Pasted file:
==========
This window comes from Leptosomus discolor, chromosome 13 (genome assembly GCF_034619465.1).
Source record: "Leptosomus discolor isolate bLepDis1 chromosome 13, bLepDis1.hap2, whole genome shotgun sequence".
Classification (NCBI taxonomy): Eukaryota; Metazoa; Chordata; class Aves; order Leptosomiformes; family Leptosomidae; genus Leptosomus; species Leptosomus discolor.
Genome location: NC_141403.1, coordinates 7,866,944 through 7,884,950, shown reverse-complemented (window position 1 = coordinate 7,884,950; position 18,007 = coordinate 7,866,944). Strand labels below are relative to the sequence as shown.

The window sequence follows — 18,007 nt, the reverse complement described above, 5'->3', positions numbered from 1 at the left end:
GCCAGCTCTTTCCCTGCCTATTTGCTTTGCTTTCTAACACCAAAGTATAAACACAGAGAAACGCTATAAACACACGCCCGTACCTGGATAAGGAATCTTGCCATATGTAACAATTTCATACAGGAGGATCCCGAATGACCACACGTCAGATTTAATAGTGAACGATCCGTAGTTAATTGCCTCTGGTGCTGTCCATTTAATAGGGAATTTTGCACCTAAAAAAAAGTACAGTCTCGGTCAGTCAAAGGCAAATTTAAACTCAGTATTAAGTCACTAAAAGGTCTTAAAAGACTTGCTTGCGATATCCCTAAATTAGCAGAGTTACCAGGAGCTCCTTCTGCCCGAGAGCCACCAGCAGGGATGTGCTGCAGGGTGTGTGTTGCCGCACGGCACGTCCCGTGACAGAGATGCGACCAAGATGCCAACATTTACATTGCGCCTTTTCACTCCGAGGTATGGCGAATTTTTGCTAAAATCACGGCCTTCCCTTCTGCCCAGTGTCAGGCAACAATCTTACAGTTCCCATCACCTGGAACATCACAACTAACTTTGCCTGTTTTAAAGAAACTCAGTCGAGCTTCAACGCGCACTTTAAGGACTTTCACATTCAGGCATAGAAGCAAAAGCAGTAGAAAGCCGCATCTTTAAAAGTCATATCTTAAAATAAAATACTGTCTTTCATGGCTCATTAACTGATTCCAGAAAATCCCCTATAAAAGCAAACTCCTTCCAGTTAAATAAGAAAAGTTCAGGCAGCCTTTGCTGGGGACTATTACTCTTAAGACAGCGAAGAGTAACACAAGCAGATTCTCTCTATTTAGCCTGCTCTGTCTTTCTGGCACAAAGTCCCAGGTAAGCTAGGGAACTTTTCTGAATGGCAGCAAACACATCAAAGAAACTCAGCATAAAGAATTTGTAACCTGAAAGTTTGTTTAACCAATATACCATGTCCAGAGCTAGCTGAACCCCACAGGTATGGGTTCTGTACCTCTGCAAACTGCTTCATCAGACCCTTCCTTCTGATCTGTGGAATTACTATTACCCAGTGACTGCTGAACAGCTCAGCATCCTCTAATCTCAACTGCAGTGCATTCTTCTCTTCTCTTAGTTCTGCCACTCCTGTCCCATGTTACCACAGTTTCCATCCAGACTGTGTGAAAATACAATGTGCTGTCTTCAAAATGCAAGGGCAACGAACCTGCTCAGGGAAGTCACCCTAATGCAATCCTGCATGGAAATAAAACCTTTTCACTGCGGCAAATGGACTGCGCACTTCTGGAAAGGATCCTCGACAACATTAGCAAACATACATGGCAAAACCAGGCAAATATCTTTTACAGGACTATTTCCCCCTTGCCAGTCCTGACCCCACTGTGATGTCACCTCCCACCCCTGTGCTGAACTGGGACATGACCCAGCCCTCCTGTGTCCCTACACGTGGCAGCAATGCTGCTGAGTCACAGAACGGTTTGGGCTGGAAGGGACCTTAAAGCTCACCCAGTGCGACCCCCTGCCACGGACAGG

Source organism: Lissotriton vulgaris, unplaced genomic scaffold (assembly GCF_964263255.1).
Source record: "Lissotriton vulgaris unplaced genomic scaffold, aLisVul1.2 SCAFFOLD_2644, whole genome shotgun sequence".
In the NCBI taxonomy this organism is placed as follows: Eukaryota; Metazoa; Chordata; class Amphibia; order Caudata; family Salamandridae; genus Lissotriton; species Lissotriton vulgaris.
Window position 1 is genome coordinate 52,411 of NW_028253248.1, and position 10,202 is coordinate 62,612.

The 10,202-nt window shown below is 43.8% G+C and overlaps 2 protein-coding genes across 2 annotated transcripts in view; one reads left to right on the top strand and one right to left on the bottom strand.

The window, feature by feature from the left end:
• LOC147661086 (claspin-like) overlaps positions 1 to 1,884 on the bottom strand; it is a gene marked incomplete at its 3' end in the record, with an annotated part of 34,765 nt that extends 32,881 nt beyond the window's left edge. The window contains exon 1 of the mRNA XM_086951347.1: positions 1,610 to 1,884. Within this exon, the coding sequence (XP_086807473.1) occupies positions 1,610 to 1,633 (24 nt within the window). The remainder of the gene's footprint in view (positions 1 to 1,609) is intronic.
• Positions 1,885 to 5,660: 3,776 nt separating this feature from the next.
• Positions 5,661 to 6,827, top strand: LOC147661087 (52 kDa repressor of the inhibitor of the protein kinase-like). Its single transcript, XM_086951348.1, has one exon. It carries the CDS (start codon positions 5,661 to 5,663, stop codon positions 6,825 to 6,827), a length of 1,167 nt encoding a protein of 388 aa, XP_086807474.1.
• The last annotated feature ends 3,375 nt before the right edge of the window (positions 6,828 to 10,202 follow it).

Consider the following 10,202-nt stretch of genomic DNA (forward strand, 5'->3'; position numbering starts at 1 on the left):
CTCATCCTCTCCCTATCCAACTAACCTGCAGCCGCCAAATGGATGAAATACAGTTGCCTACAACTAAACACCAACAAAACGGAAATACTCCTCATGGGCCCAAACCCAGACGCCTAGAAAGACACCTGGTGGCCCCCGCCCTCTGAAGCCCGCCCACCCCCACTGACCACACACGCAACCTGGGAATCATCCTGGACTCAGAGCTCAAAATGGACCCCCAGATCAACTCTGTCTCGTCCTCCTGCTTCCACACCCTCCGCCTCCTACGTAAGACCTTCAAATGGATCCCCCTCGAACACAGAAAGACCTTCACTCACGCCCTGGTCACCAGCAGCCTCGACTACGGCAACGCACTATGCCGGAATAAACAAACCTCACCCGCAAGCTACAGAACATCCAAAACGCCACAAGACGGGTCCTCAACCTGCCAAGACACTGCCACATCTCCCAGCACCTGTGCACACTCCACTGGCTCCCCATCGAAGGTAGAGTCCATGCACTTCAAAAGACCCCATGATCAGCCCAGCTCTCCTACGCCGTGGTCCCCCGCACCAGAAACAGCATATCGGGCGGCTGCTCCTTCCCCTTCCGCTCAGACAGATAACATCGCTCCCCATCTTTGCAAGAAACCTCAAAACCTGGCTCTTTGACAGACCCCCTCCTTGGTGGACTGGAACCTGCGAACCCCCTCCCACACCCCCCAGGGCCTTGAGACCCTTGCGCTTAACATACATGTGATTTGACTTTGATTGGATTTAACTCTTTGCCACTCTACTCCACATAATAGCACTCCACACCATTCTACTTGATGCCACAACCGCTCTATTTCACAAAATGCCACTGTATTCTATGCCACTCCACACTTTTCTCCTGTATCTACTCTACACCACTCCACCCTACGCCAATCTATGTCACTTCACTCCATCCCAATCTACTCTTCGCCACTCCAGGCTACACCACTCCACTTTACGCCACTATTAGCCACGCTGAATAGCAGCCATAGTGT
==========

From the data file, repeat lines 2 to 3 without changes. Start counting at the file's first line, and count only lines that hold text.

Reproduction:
Source record: "Leptosomus discolor isolate bLepDis1 chromosome 13, bLepDis1.hap2, whole genome shotgun sequence".
Classification (NCBI taxonomy): Eukaryota; Metazoa; Chordata; class Aves; order Leptosomiformes; family Leptosomidae; genus Leptosomus; species Leptosomus discolor.